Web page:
The role of the CFO has become more strategic over the last three years and is one which can drive change across the whole organisation, a new survey claims.
According to the latest research report, The CFO as Catalyst for Change, produced by Longitude Research and co-sponsored by Oracle and Accenture, 71 per cent of CFOs believe their strategic influence has increased over the last three years, while 65 per cent cited an increase in responsibility over setting and determining strategy.
In addition, 47 per cent claimed their role in business transformation efforts increased during the same timeframe. However, only one-third of respondents say they play a leading role in strategy formulation today. The result was even worse for those playing a part in strategy execution (24 per cent).
Challenges and barriers included the difficult economic environment, followed by a shortage of time and lack of integration between the finance function and other parts of the business.
“You need to strike a balance between sustaining the existing business and introducing change,” Dassault Systems senior executive vice-president and CFO, Thibault de Tersant, was quoted as saying in the report. “It’s easy to consumer too many resources on making incremental changes when in fact what is needed is deeper business transformation.”
Technology knowledge is also being recognised as a critical part of a modern CFO’s make-up, and ranked second only to industry knowledge in terms of areas where they should improve skillsets and capabilities to execute cost and growth agendas. The report also noted 84 per cent of CFOs have seen cooperation with their CIO improve over the past three years.
Disruptive technologies such as big data, cloud computing, mobile and social media are all perceived as growth enablers, and CFOs are displaying an increased interest in leveraging these in the business. Seventy-nine per cent of survey respondents saw access to information as a key driver of organisational agility, while 57 per cent viewed investments in big data and analytics as a key source of competitive advantage.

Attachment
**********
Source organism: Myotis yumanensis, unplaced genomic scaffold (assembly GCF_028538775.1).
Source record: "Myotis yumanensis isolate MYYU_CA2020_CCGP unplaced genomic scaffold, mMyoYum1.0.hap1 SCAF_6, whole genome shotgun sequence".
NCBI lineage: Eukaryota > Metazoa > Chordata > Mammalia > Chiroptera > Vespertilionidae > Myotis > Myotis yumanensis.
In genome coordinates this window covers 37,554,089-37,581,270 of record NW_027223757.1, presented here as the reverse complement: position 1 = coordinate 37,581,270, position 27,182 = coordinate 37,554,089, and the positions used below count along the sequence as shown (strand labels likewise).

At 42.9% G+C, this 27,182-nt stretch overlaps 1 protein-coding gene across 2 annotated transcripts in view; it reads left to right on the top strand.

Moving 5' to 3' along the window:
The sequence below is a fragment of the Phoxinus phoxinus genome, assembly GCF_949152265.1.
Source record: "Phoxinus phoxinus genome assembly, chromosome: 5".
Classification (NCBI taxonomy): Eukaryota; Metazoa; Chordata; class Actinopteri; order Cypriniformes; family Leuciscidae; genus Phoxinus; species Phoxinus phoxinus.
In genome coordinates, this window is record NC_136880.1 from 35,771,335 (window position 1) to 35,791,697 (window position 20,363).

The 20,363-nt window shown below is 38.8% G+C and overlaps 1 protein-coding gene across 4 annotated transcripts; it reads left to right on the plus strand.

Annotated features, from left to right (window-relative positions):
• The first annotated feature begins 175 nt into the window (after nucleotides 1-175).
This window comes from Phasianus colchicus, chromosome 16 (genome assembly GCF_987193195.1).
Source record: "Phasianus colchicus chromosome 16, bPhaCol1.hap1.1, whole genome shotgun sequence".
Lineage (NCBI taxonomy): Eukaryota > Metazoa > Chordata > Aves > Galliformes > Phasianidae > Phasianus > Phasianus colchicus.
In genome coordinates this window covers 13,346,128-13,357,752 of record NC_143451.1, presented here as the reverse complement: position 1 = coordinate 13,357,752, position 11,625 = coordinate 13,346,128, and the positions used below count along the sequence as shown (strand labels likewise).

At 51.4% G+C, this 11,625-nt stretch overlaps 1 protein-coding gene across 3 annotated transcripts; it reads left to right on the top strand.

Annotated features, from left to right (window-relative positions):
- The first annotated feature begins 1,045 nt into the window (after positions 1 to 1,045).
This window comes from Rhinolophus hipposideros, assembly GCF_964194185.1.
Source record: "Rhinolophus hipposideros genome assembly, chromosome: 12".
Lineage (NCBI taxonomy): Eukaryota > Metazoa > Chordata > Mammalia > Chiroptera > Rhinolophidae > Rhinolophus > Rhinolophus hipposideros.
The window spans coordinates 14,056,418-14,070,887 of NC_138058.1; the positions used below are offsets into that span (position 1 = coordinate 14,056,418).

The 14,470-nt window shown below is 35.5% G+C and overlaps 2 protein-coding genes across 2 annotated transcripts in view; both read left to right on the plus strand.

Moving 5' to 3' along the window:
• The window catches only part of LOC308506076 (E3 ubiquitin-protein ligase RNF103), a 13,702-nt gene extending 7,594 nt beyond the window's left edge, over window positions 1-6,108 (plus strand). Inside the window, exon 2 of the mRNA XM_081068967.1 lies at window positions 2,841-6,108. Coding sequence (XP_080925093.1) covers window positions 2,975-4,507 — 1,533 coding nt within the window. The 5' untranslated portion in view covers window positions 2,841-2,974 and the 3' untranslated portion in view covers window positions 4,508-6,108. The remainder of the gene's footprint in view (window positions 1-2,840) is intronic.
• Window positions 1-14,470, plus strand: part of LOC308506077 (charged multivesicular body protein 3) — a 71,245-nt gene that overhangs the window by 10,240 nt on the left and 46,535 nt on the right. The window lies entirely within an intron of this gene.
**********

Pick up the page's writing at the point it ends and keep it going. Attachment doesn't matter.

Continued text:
Despite this, the greatest concerns CFOs have when it comes to technology are dominated by mechanics and include maintenance, led by the cost of integration and lack of integration between systems.
The report’s authors and sponsors said this continued focus on passive IT concerns underscored the need for CFOs to shift their focus toward more technology-led innovation and growth projects.
“As CFOs see their zone of influence and responsibility expand, they can also be under increasing pressure to fuel their corporate growth engines, as was reconfirmed in this study,” said managing director of finance and enterprise performance at Accenture, Donniel Schulman.
“As the CFO agenda broadens, finance officers are leveraging back office processes, controls and analytics to provide insight and priorities for transformation. This can allow them to successfully step up and fulfil their role as agents of change.”
The CFO as Catalyst for Change survey was based on responses from 930 CFOs worldwide across both small and large organisations, followed by one-on-one interviews in each major geographic region.
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